Rhapsody of Fire
From Chaos to Eternity

1. Ad Infinitum
2. From Chaos to Eternity
3. Tempesta di Fuoco
4. Ghosts of Forgotten Worlds
5. Anima Perduta
6. Aeons of Raging Darkness
7. I Belong to the Stars
8. Tornado
9. Heroes of the Waterfalls' Kingdom
10 Flash of the Blade (Iron Maiden cover, digipack Bonus Track)

Fabio Lione (vocals)
Luca Turilli (guitars)
Tom Hess (guitars)
Alessandro Staropoli (Keyboards)
Patrice Guers (bass)
Alex Holzwarth (Drums)
Christopher Lee (Narrator)

Legendary Tales (1997)
Symphony of Enchanted Lands (1998)
Dawn of Victory (2000)
Power of the Dragonflame (2002)
Symphony of Enchanted Lands II – The Dark Secret (2004)
Triumph or Agony (2006)
The Frozen Tears of Angels (2010)



Released 20/6-2011
Reviewed 23/6-2011

nuclear blast

It doesn't matter how much you'd like to give Rhapsody of Fire a hard time because you always have to admit that this band always deserve some credit for what they've accomplished. They might have spent their 15 years as a band making a series of album with dragons, magical swords and other mystical creatures, but they've also made some really good albums with an innovative sound mixing classical music with metal. Unfortunately it's not only the music we remember but the crazy statements, childish lyrics and strange music titles as well (everything from "epic fantasy metal" to "the grand masters of epic symphonic Hollywood metal" and "film score metal"). Sadly it's also the sad truth that we remember the albums as much for their superb usage of classical melodies and harmonies combined with the electric guitars as a pouring streams, dancing children and their many storyteller voices.

Rhapsody of Fire has a quite stunning record of sales and chart positions where every album they've released has been at the charts at least in one country (but they're yet shy of reaching the top ten) and to do that whilst being an Italian power metal band is quite impressing considering what era this band comes from. They've kept themselves in the top spot of modern hard rock bands, even though they've been a somewhat less interesting conversation since changing their name in 2006 and then the thing that happened with Magic Circle that forced them to take a two year hiatus from releasing albums. However, a new Rhapsody of Fire album always turn a lot of heads and here is the eight album by the Italians, which also is the final episode of their fantasy tale they've kept going since album one.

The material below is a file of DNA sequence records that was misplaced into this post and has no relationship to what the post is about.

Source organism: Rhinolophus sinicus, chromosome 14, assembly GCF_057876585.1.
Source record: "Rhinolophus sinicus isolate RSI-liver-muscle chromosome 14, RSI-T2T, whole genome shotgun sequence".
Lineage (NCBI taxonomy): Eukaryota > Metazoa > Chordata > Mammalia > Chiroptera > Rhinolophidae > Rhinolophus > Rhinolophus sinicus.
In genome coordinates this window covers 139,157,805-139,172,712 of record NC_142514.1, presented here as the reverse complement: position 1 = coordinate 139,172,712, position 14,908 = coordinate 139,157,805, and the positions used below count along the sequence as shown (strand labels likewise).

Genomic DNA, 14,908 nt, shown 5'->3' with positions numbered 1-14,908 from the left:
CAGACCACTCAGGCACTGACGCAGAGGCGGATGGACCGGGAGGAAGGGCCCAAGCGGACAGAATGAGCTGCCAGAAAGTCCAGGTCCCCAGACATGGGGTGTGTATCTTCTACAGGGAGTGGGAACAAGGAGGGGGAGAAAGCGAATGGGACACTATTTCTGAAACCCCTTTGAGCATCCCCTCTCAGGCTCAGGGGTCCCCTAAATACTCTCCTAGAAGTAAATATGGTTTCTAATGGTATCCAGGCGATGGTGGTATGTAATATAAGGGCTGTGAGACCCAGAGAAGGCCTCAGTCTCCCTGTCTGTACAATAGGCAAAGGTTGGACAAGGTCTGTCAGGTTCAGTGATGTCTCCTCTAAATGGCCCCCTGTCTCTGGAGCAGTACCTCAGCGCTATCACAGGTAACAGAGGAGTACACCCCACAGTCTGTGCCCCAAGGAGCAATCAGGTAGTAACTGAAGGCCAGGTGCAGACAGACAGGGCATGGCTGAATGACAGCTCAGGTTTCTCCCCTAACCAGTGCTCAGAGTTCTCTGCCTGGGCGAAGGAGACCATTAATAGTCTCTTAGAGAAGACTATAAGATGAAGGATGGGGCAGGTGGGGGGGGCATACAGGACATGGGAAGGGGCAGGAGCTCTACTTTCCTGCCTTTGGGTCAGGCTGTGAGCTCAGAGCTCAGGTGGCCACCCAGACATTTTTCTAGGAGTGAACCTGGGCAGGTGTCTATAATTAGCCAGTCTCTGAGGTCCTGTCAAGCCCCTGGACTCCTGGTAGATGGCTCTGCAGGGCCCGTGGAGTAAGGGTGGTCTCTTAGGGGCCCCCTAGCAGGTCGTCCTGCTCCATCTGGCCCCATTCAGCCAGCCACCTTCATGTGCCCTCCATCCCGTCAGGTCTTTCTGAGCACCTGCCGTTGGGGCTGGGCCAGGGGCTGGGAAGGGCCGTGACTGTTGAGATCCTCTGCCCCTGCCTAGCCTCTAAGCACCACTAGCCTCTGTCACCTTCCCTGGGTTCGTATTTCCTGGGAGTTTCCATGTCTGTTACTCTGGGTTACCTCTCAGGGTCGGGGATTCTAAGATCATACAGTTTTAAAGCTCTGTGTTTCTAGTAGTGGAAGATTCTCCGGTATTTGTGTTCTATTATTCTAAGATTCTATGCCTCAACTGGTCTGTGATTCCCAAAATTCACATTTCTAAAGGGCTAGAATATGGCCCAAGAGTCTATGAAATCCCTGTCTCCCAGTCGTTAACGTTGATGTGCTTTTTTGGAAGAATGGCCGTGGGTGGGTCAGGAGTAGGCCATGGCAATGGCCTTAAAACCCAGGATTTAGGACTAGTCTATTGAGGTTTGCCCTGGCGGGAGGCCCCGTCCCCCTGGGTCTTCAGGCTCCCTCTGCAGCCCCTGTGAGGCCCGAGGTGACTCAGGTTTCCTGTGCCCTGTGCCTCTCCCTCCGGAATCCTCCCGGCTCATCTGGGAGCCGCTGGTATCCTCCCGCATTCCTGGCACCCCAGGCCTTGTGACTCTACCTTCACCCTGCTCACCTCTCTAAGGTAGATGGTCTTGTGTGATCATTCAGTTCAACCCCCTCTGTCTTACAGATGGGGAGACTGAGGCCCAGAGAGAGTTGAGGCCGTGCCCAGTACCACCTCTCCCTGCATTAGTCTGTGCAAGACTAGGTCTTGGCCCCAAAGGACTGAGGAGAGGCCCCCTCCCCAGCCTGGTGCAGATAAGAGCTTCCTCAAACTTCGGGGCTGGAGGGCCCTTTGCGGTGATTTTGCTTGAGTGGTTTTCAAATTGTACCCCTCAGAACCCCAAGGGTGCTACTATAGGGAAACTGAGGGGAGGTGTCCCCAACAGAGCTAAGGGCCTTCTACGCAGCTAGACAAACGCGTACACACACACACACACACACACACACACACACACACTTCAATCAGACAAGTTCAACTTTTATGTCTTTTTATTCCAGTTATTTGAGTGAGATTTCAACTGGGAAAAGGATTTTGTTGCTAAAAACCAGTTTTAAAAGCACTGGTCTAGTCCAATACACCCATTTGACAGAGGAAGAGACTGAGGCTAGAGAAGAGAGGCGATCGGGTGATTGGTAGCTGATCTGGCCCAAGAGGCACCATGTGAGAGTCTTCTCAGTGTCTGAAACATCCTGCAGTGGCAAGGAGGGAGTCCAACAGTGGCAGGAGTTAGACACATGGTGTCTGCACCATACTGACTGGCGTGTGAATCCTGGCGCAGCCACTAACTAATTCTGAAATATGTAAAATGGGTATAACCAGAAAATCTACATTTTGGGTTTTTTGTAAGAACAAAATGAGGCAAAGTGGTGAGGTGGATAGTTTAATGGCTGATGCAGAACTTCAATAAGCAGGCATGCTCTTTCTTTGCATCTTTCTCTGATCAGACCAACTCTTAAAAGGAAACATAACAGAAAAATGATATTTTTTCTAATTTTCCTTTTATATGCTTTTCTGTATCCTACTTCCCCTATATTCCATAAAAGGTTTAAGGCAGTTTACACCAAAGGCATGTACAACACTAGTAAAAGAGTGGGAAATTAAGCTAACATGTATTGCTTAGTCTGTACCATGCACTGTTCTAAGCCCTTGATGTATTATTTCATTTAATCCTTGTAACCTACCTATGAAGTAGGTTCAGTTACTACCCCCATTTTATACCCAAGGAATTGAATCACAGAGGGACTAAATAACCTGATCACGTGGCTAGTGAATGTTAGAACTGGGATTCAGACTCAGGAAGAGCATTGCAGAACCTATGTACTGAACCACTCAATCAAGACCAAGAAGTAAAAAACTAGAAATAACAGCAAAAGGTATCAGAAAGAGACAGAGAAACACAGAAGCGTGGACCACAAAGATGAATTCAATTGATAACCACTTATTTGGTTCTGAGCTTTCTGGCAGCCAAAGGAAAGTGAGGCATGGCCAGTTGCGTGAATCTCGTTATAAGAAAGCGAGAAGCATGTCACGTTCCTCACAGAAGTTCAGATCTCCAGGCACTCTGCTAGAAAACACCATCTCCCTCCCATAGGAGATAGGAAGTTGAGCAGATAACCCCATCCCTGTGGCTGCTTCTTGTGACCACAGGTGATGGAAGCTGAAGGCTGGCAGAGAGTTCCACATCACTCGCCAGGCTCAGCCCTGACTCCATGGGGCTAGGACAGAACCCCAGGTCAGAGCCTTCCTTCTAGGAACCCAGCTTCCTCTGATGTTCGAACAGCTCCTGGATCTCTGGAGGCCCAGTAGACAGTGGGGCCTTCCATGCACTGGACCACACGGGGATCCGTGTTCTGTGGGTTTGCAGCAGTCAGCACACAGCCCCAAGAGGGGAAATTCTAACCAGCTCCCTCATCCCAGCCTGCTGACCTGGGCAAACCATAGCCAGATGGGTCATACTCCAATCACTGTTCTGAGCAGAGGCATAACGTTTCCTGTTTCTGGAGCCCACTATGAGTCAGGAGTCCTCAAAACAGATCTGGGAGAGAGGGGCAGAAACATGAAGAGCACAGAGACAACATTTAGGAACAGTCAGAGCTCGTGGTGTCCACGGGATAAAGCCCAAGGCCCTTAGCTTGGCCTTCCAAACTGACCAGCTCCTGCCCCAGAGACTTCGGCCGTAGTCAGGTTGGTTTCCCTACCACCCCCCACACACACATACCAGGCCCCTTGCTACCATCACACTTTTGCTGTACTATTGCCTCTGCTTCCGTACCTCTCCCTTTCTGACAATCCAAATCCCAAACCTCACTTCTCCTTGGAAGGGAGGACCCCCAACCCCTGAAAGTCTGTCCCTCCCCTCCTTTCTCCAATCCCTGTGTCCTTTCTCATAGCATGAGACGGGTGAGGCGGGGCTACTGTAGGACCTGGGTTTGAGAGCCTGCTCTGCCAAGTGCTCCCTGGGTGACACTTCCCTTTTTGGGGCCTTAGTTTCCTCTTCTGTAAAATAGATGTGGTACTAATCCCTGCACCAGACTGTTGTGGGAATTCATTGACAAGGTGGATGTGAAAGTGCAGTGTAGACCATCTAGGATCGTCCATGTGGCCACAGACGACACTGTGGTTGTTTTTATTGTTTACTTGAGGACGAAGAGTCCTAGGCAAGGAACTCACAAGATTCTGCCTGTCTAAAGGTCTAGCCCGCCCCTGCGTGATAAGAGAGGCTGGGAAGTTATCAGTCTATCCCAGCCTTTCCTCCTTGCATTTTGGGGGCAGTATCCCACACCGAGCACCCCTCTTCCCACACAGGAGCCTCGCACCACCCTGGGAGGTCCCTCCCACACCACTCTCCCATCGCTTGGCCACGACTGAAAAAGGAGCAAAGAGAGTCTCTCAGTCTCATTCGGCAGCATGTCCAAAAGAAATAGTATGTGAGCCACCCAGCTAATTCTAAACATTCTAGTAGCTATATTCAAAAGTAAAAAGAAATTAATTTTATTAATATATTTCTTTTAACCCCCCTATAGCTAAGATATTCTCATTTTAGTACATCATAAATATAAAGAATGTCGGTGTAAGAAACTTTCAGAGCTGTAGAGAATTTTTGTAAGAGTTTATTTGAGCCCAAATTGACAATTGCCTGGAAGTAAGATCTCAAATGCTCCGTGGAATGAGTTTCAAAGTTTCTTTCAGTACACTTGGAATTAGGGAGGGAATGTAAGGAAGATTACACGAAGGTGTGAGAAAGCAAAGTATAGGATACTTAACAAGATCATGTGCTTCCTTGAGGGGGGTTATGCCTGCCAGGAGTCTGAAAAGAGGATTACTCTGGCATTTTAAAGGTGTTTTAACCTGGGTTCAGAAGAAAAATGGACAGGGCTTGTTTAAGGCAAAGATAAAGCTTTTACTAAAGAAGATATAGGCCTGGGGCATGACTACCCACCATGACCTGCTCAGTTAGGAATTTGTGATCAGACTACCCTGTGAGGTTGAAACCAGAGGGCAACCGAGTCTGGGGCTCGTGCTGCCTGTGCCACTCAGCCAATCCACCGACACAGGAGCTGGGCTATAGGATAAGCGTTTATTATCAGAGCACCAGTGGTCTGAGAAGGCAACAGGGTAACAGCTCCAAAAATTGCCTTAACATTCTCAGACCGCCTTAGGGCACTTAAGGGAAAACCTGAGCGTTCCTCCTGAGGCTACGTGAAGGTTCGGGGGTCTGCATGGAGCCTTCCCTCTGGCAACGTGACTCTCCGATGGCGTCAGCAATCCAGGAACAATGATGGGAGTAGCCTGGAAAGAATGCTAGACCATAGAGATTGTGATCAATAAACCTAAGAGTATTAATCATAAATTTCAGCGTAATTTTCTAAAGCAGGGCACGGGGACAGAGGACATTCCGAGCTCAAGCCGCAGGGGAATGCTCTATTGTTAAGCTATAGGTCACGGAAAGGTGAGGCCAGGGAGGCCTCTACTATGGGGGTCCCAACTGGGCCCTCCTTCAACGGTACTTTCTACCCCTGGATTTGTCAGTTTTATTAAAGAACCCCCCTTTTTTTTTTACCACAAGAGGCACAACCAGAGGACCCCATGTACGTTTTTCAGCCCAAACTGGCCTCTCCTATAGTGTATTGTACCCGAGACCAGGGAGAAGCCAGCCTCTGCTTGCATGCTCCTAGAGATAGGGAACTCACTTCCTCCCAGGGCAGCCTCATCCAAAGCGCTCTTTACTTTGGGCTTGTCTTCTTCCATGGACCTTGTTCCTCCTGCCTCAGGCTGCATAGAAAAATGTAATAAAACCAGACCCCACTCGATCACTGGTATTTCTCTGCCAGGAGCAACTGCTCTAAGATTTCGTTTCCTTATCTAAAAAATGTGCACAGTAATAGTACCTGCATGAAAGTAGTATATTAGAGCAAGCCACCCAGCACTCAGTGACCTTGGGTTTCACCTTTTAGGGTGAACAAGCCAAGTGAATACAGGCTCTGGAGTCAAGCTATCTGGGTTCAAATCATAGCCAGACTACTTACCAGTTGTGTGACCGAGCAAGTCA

The initial idea was to call Rhapsody of Fire muppets, wimps and childish pussies. Their fantasy theme was somewhat fun and interesting in the beginning, but the longer it's been running the more tragic and pathetic it's become. I don't know if Rhapsody has finally grown up or if they're about to make up a new fantasy theme for their next album, but as they announced the release of 'From Chaos to Eternity' they also made it very clear that this was the end of their fantasy tales and that the next album will be a result of them moving forward from the tale about the Emerald Sword they've kept going during two stories and eight albums. Their saddened and almost heartbreaking tone as they declared this and how big this was for the band made me realise that all though Hallowed makes fun of everyone and anyone, maybe this was the time to actually show some respect. And by that I think I've done so, now let's skip ahead to my review of the album: